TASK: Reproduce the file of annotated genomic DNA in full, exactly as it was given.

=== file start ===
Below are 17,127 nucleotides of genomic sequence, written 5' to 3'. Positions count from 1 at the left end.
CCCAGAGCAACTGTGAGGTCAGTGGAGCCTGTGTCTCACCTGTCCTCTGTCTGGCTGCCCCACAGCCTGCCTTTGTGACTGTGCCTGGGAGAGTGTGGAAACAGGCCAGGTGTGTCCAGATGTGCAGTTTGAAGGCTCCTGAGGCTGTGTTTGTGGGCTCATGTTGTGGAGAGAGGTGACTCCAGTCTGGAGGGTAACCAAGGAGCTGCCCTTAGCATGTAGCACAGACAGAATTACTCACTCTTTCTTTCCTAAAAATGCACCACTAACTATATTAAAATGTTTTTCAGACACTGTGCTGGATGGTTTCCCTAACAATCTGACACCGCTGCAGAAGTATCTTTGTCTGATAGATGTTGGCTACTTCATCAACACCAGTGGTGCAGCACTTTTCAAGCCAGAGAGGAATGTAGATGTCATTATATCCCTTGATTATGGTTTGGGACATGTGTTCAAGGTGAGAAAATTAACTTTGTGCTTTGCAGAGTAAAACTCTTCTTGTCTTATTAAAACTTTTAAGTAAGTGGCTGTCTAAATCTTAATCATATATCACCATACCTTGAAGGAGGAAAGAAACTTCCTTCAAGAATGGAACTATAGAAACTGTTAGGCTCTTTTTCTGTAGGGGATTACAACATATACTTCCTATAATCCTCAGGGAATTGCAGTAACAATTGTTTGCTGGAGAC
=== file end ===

Below are 17,127 nucleotides of genomic sequence, written 5' to 3'. Positions count from 1 at the left end.
CCCAGAGCAACTGTGAGGTCAGTGGAGCCTGTGTCTCACCTGTCCTCTGTCTGGCTGCCCCACAGCCTGCCTTTGTGACTGTGCCTGGGAGAGTGTGGAAACAGGCCAGGTGTGTCCAGATGTGCAGTTTGAAGGCTCCTGAGGCTGTGTTTGTGGGCTCATGTTGTGGAGAGAGGTGACTCCAGTCTGGAGGGTAACCAAGGAGCTGCCCTTAGCATGTAGCACAGACAGAATTACTCACTCTTTCTTTCCTAAAAATGCACCACTAACTATATTAAAATGTTTTTCAGACACTGTGCTGGATGGTTTCCCTAACAATCTGACACCGCTGCAGAAGTATCTTTGTCTGATAGATGTTGGCTACTTCATCAACACCAGTGGTGCAGCACTTTTCAAGCCAGAGAGGAATGTAGATGTCATTATATCCCTTGATTATGGTTTGGGACATGTGTTCAAGGTGAGAAAATTAACTTTGTGCTTTGCAGAGTAAAACTCTTCTTGTCTTATTAAAACTTTTAAGTAAGTGGCTGTCTAAATCTTAATCATATATCACCATACCTTGAAGGAGGAAAGAAACTTCCTTCAAGAATGGAACTATAGAAACTGTTAGGCTCTTTTTCTGTAGGGGATTACAACATATACTTCCTATAATCCTCAGGGAATTGCAGTAACAATTGTTTGCTGGAGAC